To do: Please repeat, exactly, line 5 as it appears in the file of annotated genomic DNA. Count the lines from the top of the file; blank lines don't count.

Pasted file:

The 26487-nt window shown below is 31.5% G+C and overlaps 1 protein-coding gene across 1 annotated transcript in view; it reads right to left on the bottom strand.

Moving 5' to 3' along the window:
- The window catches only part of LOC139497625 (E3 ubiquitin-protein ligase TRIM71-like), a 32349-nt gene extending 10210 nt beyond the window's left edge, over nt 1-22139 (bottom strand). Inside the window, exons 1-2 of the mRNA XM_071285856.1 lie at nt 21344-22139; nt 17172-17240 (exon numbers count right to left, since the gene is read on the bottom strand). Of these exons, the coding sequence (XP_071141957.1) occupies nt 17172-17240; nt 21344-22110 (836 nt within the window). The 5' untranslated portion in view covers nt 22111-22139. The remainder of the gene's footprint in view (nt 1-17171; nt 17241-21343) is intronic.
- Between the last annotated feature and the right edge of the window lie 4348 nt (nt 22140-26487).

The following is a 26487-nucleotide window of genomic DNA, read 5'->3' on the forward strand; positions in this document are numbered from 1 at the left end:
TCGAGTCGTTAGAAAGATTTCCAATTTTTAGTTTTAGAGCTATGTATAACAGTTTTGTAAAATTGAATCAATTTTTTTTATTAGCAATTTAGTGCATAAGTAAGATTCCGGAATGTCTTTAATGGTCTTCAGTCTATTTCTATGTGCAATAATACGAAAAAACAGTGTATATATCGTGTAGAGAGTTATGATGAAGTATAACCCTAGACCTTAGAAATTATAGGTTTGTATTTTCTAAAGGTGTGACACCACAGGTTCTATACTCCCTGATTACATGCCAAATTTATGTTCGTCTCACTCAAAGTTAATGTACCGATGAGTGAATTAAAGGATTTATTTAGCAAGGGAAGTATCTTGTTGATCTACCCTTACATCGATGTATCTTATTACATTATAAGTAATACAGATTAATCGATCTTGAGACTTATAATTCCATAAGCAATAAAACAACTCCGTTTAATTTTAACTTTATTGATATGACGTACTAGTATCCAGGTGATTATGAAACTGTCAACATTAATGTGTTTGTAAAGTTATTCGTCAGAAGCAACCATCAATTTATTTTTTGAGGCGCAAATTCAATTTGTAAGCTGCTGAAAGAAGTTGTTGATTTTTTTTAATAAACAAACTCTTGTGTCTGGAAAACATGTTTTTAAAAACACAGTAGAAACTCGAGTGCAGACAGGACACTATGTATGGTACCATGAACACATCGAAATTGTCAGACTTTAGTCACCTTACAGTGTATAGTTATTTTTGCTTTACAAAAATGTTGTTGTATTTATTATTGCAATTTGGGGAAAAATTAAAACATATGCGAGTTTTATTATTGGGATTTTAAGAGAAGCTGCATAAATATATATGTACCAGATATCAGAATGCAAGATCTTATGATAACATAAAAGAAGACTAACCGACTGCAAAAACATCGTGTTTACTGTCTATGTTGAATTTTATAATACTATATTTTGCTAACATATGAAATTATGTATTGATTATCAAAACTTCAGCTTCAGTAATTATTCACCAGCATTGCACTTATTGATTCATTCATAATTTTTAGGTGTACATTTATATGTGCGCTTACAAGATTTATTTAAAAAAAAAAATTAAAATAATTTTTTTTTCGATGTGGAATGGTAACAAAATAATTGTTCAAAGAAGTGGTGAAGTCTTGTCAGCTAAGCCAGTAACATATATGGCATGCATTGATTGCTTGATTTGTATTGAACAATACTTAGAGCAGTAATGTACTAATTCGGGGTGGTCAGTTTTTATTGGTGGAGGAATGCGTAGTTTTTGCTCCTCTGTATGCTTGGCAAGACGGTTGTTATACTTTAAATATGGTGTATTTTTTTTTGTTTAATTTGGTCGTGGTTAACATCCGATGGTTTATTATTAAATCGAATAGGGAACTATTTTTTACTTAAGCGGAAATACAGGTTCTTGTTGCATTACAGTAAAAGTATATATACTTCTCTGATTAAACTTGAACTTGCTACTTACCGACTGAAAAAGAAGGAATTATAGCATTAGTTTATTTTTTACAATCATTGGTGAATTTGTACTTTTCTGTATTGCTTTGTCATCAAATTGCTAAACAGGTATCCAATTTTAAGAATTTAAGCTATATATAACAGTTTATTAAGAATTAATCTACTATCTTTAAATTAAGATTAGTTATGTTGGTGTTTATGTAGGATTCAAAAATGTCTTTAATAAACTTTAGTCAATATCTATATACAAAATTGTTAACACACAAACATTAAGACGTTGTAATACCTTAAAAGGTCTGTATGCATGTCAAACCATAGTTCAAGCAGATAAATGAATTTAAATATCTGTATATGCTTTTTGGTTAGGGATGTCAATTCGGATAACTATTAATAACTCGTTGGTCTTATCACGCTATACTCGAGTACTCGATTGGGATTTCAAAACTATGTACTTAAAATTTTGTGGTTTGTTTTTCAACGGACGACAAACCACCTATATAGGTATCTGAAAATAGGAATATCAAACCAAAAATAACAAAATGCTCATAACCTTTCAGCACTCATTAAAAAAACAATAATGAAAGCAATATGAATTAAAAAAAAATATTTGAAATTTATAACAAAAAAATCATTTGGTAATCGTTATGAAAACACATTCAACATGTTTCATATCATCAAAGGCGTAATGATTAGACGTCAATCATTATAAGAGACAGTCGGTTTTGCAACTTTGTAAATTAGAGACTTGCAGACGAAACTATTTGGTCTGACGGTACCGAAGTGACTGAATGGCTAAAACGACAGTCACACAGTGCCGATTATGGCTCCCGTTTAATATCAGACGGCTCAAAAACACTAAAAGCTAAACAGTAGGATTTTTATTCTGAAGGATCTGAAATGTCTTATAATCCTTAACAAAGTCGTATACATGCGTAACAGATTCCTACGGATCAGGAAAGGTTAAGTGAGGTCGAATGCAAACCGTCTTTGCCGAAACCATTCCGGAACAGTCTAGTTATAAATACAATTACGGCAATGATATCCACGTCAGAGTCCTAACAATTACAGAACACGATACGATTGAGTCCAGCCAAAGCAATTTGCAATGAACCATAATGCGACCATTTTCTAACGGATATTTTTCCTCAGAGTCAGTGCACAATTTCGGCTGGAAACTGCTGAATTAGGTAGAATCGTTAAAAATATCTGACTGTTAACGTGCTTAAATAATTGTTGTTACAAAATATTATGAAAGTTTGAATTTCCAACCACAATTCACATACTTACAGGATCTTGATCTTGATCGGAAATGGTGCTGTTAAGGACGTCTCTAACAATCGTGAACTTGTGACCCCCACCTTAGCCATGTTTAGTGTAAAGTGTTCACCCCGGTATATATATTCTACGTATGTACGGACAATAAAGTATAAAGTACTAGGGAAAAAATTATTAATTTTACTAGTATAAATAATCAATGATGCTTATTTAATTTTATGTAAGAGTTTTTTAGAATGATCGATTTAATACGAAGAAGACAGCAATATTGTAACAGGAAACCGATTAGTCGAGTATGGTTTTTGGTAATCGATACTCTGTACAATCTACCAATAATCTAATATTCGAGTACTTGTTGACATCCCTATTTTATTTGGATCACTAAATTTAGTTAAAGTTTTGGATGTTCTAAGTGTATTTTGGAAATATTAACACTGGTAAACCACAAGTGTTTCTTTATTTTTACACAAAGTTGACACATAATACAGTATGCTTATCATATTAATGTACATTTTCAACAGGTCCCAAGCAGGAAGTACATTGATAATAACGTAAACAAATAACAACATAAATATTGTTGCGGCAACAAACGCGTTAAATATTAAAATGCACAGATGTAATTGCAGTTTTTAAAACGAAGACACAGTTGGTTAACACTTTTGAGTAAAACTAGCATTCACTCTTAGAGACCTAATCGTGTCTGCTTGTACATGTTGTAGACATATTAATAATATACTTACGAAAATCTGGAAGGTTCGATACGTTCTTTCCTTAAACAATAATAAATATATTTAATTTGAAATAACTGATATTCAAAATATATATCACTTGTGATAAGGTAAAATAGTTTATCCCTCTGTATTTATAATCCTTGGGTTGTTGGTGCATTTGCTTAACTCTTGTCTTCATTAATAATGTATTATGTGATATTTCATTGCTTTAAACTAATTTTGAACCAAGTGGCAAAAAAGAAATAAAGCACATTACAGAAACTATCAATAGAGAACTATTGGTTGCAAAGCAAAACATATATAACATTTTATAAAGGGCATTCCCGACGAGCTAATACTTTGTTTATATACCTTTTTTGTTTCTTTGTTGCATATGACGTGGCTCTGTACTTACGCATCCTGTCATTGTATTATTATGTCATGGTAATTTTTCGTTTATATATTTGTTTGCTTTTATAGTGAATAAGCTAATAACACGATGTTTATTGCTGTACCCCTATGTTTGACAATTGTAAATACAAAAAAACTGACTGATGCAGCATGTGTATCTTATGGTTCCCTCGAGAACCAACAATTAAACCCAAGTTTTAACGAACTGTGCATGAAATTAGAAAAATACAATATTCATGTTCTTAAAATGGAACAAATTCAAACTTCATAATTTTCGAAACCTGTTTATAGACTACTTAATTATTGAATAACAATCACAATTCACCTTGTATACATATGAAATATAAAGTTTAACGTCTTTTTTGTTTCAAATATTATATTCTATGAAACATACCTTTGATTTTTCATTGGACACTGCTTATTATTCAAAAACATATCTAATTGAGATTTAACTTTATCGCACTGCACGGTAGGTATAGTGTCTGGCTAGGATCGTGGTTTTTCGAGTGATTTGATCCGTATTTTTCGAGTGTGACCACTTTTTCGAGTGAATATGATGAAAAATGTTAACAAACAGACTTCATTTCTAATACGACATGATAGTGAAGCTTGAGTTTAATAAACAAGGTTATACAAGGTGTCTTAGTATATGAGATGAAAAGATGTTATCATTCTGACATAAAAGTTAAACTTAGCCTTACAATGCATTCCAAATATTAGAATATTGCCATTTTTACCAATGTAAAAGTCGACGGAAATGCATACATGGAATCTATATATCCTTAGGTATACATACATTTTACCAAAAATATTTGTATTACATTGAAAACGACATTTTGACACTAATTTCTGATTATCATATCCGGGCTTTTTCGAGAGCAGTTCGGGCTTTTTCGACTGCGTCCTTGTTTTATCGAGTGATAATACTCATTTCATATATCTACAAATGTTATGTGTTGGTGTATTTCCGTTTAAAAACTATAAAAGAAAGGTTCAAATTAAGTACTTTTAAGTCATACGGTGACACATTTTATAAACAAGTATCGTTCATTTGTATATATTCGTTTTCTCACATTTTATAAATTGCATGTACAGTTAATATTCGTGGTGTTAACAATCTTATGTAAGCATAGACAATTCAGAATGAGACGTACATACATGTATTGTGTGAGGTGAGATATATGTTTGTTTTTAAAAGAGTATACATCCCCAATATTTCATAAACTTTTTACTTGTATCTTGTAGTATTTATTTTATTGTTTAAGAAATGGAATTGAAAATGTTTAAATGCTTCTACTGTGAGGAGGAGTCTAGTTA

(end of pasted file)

The following is a 26487-nucleotide window of genomic DNA, read 5'->3' on the forward strand; positions in this document are numbered from 1 at the left end: